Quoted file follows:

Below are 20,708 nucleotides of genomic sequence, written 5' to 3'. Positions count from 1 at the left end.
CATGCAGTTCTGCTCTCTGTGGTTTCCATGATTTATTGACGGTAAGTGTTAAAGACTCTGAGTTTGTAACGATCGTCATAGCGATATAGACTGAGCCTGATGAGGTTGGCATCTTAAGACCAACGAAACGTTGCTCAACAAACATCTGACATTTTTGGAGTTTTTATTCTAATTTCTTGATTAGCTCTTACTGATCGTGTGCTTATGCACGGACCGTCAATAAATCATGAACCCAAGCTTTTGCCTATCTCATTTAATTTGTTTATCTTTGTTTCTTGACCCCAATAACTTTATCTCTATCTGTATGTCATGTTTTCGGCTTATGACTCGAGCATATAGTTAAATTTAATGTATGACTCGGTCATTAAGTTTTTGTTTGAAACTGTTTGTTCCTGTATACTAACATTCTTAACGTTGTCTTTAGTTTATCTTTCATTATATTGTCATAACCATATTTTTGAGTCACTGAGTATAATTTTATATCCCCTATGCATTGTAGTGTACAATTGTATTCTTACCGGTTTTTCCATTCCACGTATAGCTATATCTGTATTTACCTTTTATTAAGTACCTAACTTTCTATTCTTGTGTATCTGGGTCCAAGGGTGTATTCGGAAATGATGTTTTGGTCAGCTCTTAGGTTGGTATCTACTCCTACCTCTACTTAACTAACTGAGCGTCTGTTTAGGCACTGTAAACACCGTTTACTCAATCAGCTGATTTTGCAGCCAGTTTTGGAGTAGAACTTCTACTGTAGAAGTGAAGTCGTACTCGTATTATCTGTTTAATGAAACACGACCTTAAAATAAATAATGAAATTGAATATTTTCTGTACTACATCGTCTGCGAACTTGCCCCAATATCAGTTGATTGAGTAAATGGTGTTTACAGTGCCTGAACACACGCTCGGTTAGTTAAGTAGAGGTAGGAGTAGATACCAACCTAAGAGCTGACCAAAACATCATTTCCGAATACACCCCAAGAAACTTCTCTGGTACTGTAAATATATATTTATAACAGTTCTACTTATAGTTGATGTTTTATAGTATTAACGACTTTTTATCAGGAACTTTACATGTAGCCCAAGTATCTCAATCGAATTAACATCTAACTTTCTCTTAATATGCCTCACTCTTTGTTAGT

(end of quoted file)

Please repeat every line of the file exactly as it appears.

Below are 20,708 nucleotides of genomic sequence, written 5' to 3'. Positions count from 1 at the left end.
CATGCAGTTCTGCTCTCTGTGGTTTCCATGATTTATTGACGGTAAGTGTTAAAGACTCTGAGTTTGTAACGATCGTCATAGCGATATAGACTGAGCCTGATGAGGTTGGCATCTTAAGACCAACGAAACGTTGCTCAACAAACATCTGACATTTTTGGAGTTTTTATTCTAATTTCTTGATTAGCTCTTACTGATCGTGTGCTTATGCACGGACCGTCAATAAATCATGAACCCAAGCTTTTGCCTATCTCATTTAATTTGTTTATCTTTGTTTCTTGACCCCAATAACTTTATCTCTATCTGTATGTCATGTTTTCGGCTTATGACTCGAGCATATAGTTAAATTTAATGTATGACTCGGTCATTAAGTTTTTGTTTGAAACTGTTTGTTCCTGTATACTAACATTCTTAACGTTGTCTTTAGTTTATCTTTCATTATATTGTCATAACCATATTTTTGAGTCACTGAGTATAATTTTATATCCCCTATGCATTGTAGTGTACAATTGTATTCTTACCGGTTTTTCCATTCCACGTATAGCTATATCTGTATTTACCTTTTATTAAGTACCTAACTTTCTATTCTTGTGTATCTGGGTCCAAGGGTGTATTCGGAAATGATGTTTTGGTCAGCTCTTAGGTTGGTATCTACTCCTACCTCTACTTAACTAACTGAGCGTCTGTTTAGGCACTGTAAACACCGTTTACTCAATCAGCTGATTTTGCAGCCAGTTTTGGAGTAGAACTTCTACTGTAGAAGTGAAGTCGTACTCGTATTATCTGTTTAATGAAACACGACCTTAAAATAAATAATGAAATTGAATATTTTCTGTACTACATCGTCTGCGAACTTGCCCCAATATCAGTTGATTGAGTAAATGGTGTTTACAGTGCCTGAACACACGCTCGGTTAGTTAAGTAGAGGTAGGAGTAGATACCAACCTAAGAGCTGACCAAAACATCATTTCCGAATACACCCCAAGAAACTTCTCTGGTACTGTAAATATATATTTATAACAGTTCTACTTATAGTTGATGTTTTATAGTATTAACGACTTTTTATCAGGAACTTTACATGTAGCCCAAGTATCTCAATCGAATTAACATCTAACTTTCTCTTAATATGCCTCACTCTTTGTTAGT